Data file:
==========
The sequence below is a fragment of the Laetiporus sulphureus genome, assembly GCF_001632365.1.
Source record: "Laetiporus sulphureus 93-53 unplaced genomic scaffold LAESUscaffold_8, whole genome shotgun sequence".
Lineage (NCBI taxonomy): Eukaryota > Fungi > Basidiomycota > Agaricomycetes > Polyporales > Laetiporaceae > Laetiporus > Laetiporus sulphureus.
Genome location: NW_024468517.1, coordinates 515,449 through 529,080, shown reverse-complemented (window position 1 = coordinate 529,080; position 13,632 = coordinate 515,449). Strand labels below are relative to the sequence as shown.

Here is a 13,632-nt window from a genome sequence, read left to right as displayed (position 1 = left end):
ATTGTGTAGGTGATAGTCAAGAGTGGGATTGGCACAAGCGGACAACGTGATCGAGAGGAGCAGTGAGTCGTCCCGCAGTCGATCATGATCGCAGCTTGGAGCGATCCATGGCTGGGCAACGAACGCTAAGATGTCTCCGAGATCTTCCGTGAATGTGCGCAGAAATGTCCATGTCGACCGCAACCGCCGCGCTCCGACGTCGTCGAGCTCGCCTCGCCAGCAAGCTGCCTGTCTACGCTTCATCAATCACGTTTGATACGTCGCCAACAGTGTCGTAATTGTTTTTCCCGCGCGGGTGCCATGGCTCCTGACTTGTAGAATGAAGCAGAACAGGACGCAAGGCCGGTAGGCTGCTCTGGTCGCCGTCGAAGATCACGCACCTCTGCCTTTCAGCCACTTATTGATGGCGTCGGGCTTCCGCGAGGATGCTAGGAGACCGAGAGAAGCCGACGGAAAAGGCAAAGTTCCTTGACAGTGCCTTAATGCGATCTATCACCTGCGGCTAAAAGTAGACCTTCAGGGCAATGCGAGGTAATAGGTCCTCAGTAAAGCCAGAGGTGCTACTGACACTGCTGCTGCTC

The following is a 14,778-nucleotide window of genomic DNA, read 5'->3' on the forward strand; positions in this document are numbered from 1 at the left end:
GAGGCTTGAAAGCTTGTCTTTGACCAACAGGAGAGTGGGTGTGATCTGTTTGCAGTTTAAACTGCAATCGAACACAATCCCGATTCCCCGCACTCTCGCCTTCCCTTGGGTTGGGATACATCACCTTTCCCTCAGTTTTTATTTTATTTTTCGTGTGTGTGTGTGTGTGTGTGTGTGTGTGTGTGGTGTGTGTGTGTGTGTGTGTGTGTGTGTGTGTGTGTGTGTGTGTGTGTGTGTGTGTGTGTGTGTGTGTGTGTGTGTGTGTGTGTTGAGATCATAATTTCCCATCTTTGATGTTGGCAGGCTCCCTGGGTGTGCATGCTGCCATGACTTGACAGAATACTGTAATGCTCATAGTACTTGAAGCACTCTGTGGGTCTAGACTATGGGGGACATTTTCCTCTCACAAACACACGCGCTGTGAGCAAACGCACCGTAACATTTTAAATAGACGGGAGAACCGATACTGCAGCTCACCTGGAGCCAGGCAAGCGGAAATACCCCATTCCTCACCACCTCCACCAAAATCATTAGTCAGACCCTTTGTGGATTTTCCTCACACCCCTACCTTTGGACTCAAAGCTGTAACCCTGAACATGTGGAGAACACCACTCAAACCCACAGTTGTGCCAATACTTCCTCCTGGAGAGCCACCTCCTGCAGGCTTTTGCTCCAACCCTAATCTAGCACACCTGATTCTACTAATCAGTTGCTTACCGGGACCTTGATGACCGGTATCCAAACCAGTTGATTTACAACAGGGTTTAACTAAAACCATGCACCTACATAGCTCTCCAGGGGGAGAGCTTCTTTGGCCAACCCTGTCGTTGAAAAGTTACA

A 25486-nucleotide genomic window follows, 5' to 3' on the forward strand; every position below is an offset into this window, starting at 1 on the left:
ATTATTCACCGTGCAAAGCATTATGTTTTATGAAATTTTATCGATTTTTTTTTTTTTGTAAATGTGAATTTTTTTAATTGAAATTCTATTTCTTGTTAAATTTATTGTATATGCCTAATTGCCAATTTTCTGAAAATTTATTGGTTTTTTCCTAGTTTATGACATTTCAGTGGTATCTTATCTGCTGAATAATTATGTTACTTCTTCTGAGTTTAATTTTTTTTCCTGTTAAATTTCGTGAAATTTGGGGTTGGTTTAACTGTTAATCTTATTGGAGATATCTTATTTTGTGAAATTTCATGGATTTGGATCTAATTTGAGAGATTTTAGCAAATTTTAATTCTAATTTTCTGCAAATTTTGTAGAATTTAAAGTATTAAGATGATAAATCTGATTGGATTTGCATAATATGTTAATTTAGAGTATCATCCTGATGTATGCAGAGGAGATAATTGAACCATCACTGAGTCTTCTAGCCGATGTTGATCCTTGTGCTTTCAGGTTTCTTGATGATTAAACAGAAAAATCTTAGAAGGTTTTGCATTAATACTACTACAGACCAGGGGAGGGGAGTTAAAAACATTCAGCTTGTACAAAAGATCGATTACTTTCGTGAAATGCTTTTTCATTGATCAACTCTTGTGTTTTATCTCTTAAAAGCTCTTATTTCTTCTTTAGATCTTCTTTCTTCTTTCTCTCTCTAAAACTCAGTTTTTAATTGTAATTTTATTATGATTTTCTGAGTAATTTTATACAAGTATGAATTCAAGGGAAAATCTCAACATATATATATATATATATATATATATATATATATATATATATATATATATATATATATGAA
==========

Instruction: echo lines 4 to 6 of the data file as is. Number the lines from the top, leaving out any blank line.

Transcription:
Genome location: NW_024468517.1, coordinates 515,449 through 529,080, shown reverse-complemented (window position 1 = coordinate 529,080; position 13,632 = coordinate 515,449). Strand labels below are relative to the sequence as shown.

Here is a 13,632-nt window from a genome sequence, read left to right as displayed (position 1 = left end):
ATTGTGTAGGTGATAGTCAAGAGTGGGATTGGCACAAGCGGACAACGTGATCGAGAGGAGCAGTGAGTCGTCCCGCAGTCGATCATGATCGCAGCTTGGAGCGATCCATGGCTGGGCAACGAACGCTAAGATGTCTCCGAGATCTTCCGTGAATGTGCGCAGAAATGTCCATGTCGACCGCAACCGCCGCGCTCCGACGTCGTCGAGCTCGCCTCGCCAGCAAGCTGCCTGTCTACGCTTCATCAATCACGTTTGATACGTCGCCAACAGTGTCGTAATTGTTTTTCCCGCGCGGGTGCCATGGCTCCTGACTTGTAGAATGAAGCAGAACAGGACGCAAGGCCGGTAGGCTGCTCTGGTCGCCGTCGAAGATCACGCACCTCTGCCTTTCAGCCACTTATTGATGGCGTCGGGCTTCCGCGAGGATGCTAGGAGACCGAGAGAAGCCGACGGAAAAGGCAAAGTTCCTTGACAGTGCCTTAATGCGATCTATCACCTGCGGCTAAAAGTAGACCTTCAGGGCAATGCGAGGTAATAGGTCCTCAGTAAAGCCAGAGGTGCTACTGACACTGCTGCTGCTC